Under the Silver Dome:

Face Off at the
Nevada Legislature

by Pat Hickey
Nevada Assemblyman District 27

he current box office smash Face Off that cleverly disguises good guys as bad guys wearing human masks is a fair likeness of the mysterious and equally confusing process we call lawmaking here in Nevada in the latter part of the 20th Century. Like the movie, the just completed 69th Session of the Nevada Legislature offered societal high stakes driven by a complicated political plot, 11th hour hostage-taking, confused identities and an ending that while not all that bad, left both players and the viewing public relieved that it was finally over.

Nevada’s biennial legislative sessions are not bad because they are becoming longer. (That hopefully will be solved by 1998 when Nevadans cast their vote along with legislators for limiting the length of our biennial sessions.) The real problem is what we’ve allowed the process to become. The standard insiders’ joke around the Legislature compares lawmaking to sausage making with the obvious parallels about questionable ingredients and the lingering smell of the final product.

When a freshman lawmaker earns the privilege of serving in Carson City, he or she eagerly arrives to take the prescribed seat in those physically pleasing and politically uncomfortable new leather chairs. And for the first two to three months the lawmaker experiences what’s commonly referred to in the military as the practice of "hurry up and wait." You wait for bills to be drafted and get scheduled for a hearing in the appropriate committee. Sometimes bills that you think deal with an important public policy question never even get a hearing because of an all-powerful committee chairman who’s predisposed to never let them see the light of day. Some bills get "held" to the very end of the session when they attract less public attention or are more easily amended when deals are being brokered and legislative horse trading is being done.

But there is a way to improve the way we do things. It would require some self-imposed self government by legislators on themselves. Everyone knows we could be more efficient and, more importantly, more open with respect to the way we conduct the people’s business.

First, all the minor regulatory changes that are commonly referred to as "housekeeping" bills could be handled by interim committees in between sessions with suggested changes in law ready to be heard and acted on only if interim committees have recommended their passage. Secondly, there should be definite cutoff dates for bills to be introduced and heard in both houses during the session itself. This way, no last minute Leg-O-Matic, special interest bills can be shepherded through in the 11th hour when only self-interested lobbyists are still awake.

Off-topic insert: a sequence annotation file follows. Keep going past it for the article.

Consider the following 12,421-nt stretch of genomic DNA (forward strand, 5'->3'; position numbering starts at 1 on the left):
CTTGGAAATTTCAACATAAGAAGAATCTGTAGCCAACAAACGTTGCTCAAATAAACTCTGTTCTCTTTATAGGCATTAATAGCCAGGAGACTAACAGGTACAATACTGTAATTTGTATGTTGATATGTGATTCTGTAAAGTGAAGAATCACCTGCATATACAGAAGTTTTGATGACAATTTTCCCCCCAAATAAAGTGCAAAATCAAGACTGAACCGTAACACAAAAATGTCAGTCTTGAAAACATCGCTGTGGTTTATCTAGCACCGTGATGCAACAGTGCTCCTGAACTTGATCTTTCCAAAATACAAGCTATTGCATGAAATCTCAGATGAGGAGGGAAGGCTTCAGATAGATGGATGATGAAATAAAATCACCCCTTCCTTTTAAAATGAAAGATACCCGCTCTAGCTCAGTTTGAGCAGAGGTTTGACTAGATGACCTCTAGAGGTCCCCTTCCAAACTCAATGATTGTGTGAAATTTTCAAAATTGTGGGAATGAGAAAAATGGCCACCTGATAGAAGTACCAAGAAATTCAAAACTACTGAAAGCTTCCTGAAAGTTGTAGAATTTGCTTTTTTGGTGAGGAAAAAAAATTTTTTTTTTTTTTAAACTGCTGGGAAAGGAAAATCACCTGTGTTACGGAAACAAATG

We should lower the number of bills that legislators and state agencies can propose—prioritize what’s worthy of legislation. As one constituent said recently upon looking over a list of bills passed last session, "How did I ever manage to live in Nevada for the past 20 years without all these bills on the books?"

The practice of suspending the rules at the end of the session needs to be abolished. Bills should go through the committee process with adequate public notice, or they should not be heard at all. What do you call lawmakers who routinely suspend the rules for lawmaking itself? Lawbreakers may be too harsh, but the public is not so dumb that they can’t recognize a double standard when they see one.

Nevada should consider doing what past Blue Ribbon Commissions have suggested—amend the constitution to convene our biennial session later in March to allow more time for the Legislative Counsel Bureau to have bills ready. We could establish parallel standing committees and meeting times in the Senate and the Assembly in order that important bills can be heard and acted on jointly by both houses.

Our good friends the lobbyists could use a little restraint as well. Most are decent Nevadans who provide legislators with valued information to help make good public policy. They too represent the public, the businesses and the constituencies that we all make up. But lobbyists should consider limiting the number of clients and constituents they represent and not have too many chips on the table when the inevitable political gamesmanship takes place at the end of the session.

The public also deserves a little scolding. We’re all apt to expect too much and do too little with respect to our individual self-government responsibilities. Lawmakers need to hear from you. Your informed input on particular issues does make a difference. Tell them how a proposed piece of legislation will affect you, your children’s education, or your business. When Nevada lawmakers sit on those lonely leather hot seats in Carson, they will likely remember your call or visit, often more than the polished urging of high-priced lobbyists.

Finally, none of us should expect miracles. If we want our greatest-in-the-world political process to survive and prosper, we will all have to do a better job. Our "face off" at the start of the 1999 Legislature will be to boldly begin a contest for a better Nevada, meeting the healthy challenge of finding solutions because we faced head on some of the problems we created for ourselves. u


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